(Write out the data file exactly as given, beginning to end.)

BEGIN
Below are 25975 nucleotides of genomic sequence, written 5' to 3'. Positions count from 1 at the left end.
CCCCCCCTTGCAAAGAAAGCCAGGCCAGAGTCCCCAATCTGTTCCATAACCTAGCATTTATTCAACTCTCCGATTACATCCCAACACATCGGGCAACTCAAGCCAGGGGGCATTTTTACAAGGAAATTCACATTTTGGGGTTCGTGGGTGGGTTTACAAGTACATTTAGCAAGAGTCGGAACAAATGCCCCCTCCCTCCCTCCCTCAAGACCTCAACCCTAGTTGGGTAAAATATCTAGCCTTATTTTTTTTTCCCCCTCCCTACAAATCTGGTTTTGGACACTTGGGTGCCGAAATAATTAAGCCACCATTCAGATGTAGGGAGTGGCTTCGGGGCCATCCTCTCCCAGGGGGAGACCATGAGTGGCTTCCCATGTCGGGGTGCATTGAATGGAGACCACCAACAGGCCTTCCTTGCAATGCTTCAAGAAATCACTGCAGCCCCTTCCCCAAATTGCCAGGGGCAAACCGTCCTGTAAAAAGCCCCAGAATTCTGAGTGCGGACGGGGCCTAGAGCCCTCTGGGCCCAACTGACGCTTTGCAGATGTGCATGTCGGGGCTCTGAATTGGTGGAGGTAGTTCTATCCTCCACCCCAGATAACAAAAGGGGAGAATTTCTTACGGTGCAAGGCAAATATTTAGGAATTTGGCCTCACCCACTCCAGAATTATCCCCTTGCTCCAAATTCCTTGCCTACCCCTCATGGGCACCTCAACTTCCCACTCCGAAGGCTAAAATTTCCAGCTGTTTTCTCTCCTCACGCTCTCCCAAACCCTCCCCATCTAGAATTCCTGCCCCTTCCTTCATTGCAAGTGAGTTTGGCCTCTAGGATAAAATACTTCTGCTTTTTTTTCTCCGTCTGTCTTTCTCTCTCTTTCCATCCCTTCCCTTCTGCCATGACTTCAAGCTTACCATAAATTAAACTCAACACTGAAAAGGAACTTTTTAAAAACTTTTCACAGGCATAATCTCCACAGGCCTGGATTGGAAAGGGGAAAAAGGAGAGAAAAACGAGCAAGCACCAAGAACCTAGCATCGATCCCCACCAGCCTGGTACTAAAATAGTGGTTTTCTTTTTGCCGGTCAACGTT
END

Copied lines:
Below are 25975 nucleotides of genomic sequence, written 5' to 3'. Positions count from 1 at the left end.
CCCCCCCTTGCAAAGAAAGCCAGGCCAGAGTCCCCAATCTGTTCCATAACCTAGCATTTATTCAACTCTCCGATTACATCCCAACACATCGGGCAACTCAAGCCAGGGGGCATTTTTACAAGGAAATTCACATTTTGGGGTTCGTGGGTGGGTTTACAAGTACATTTAGCAAGAGTCGGAACAAATGCCCCCTCCCTCCCTCCCTCAAGACCTCAACCCTAGTTGGGTAAAATATCTAGCCTTATTTTTTTTTCCCCCTCCCTACAAATCTGGTTTTGGACACTTGGGTGCCGAAATAATTAAGCCACCATTCAGATGTAGGGAGTGGCTTCGGGGCCATCCTCTCCCAGGGGGAGACCATGAGTGGCTTCCCATGTCGGGGTGCATTGAATGGAGACCACCAACAGGCCTTCCTTGCAATGCTTCAAGAAATCACTGCAGCCCCTTCCCCAAATTGCCAGGGGCAAACCGTCCTGTAAAAAGCCCCAGAATTCTGAGTGCGGACGGGGCCTAGAGCCCTCTGGGCCCAACTGACGCTTTGCAGATGTGCATGTCGGGGCTCTGAATTGGTGGAGGTAGTTCTATCCTCCACCCCAGATAACAAAAGGGGAGAATTTCTTACGGTGCAAGGCAAATATTTAGGAATTTGGCCTCACCCACTCCAGAATTATCCCCTTGCTCCAAATTCCTTGCCTACCCCTCATGGGCACCTCAACTTCCCACTCCGAAGGCTAAAATTTCCAGCTGTTTTCTCTCCTCACGCTCTCCCAAACCCTCCCCATCTAGAATTCCTGCCCCTTCCTTCATTGCAAGTGAGTTTGGCCTCTAGGATAAAATACTTCTGCTTTTTTTTCTCCGTCTGTCTTTCTCTCTCTTTCCATCCCTTCCCTTCTGCCATGACTTCAAGCTTACCATAAATTAAACTCAACACTGAAAAGGAACTTTTTAAAAACTTTTCACAGGCATAATCTCCACAGGCCTGGATTGGAAAGGGGAAAAAGGAGAGAAAAACGAGCAAGCACCAAGAACCTAGCATCGATCCCCACCAGCCTGGTACTAAAATAGTGGTTTTCTTTTTGCCGGTCAACGTT